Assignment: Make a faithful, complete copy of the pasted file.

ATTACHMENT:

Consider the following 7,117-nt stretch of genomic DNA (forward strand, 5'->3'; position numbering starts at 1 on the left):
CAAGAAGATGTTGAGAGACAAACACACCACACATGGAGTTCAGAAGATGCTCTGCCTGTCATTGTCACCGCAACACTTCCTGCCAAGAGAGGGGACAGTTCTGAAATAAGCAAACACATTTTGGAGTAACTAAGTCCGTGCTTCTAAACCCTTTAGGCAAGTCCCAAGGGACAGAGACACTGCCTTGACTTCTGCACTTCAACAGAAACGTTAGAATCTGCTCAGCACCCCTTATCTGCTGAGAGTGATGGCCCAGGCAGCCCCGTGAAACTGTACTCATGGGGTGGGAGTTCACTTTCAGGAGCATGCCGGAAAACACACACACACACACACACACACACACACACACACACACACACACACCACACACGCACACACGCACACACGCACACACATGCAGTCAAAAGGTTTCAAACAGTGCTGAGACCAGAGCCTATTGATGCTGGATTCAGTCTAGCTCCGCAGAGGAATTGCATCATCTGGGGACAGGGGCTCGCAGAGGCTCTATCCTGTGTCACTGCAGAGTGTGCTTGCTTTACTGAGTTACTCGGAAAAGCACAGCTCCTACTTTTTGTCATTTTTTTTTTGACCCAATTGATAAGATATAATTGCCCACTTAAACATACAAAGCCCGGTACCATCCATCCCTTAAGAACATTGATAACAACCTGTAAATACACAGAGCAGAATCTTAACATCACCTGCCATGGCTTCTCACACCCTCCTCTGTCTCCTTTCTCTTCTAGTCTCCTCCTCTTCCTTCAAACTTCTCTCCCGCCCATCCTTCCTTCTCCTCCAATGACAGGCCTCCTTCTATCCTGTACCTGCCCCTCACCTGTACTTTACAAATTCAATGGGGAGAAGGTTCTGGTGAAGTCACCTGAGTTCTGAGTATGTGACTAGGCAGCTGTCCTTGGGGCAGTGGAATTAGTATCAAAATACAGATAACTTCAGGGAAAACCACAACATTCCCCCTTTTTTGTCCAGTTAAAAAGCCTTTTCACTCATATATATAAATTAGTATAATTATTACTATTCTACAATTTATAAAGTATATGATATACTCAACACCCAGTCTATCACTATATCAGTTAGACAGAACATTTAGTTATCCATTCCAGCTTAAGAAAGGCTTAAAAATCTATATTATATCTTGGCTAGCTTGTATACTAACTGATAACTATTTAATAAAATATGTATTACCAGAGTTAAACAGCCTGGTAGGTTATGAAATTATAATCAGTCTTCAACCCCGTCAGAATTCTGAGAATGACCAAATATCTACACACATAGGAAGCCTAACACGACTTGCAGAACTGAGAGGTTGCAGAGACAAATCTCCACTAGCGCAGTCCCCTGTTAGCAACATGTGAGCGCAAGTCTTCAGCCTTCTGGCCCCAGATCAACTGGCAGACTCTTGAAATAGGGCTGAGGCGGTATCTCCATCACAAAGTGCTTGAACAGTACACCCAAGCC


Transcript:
Consider the following 7,117-nt stretch of genomic DNA (forward strand, 5'->3'; position numbering starts at 1 on the left):
CAAGAAGATGTTGAGAGACAAACACACCACACATGGAGTTCAGAAGATGCTCTGCCTGTCATTGTCACCGCAACACTTCCTGCCAAGAGAGGGGACAGTTCTGAAATAAGCAAACACATTTTGGAGTAACTAAGTCCGTGCTTCTAAACCCTTTAGGCAAGTCCCAAGGGACAGAGACACTGCCTTGACTTCTGCACTTCAACAGAAACGTTAGAATCTGCTCAGCACCCCTTATCTGCTGAGAGTGATGGCCCAGGCAGCCCCGTGAAACTGTACTCATGGGGTGGGAGTTCACTTTCAGGAGCATGCCGGAAAACACACACACACACACACACACACACACACACACACACACACACACACCACACACGCACACACGCACACACGCACACACATGCAGTCAAAAGGTTTCAAACAGTGCTGAGACCAGAGCCTATTGATGCTGGATTCAGTCTAGCTCCGCAGAGGAATTGCATCATCTGGGGACAGGGGCTCGCAGAGGCTCTATCCTGTGTCACTGCAGAGTGTGCTTGCTTTACTGAGTTACTCGGAAAAGCACAGCTCCTACTTTTTGTCATTTTTTTTTTGACCCAATTGATAAGATATAATTGCCCACTTAAACATACAAAGCCCGGTACCATCCATCCCTTAAGAACATTGATAACAACCTGTAAATACACAGAGCAGAATCTTAACATCACCTGCCATGGCTTCTCACACCCTCCTCTGTCTCCTTTCTCTTCTAGTCTCCTCCTCTTCCTTCAAACTTCTCTCCCGCCCATCCTTCCTTCTCCTCCAATGACAGGCCTCCTTCTATCCTGTACCTGCCCCTCACCTGTACTTTACAAATTCAATGGGGAGAAGGTTCTGGTGAAGTCACCTGAGTTCTGAGTATGTGACTAGGCAGCTGTCCTTGGGGCAGTGGAATTAGTATCAAAATACAGATAACTTCAGGGAAAACCACAACATTCCCCCTTTTTTGTCCAGTTAAAAAGCCTTTTCACTCATATATATAAATTAGTATAATTATTACTATTCTACAATTTATAAAGTATATGATATACTCAACACCCAGTCTATCACTATATCAGTTAGACAGAACATTTAGTTATCCATTCCAGCTTAAGAAAGGCTTAAAAATCTATATTATATCTTGGCTAGCTTGTATACTAACTGATAACTATTTAATAAAATATGTATTACCAGAGTTAAACAGCCTGGTAGGTTATGAAATTATAATCAGTCTTCAACCCCGTCAGAATTCTGAGAATGACCAAATATCTACACACATAGGAAGCCTAACACGACTTGCAGAACTGAGAGGTTGCAGAGACAAATCTCCACTAGCGCAGTCCCCTGTTAGCAACATGTGAGCGCAAGTCTTCAGCCTTCTGGCCCCAGATCAACTGGCAGACTCTTGAAATAGGGCTGAGGCGGTATCTCCATCACAAAGTGCTTGAACAGTACACCCAAGCC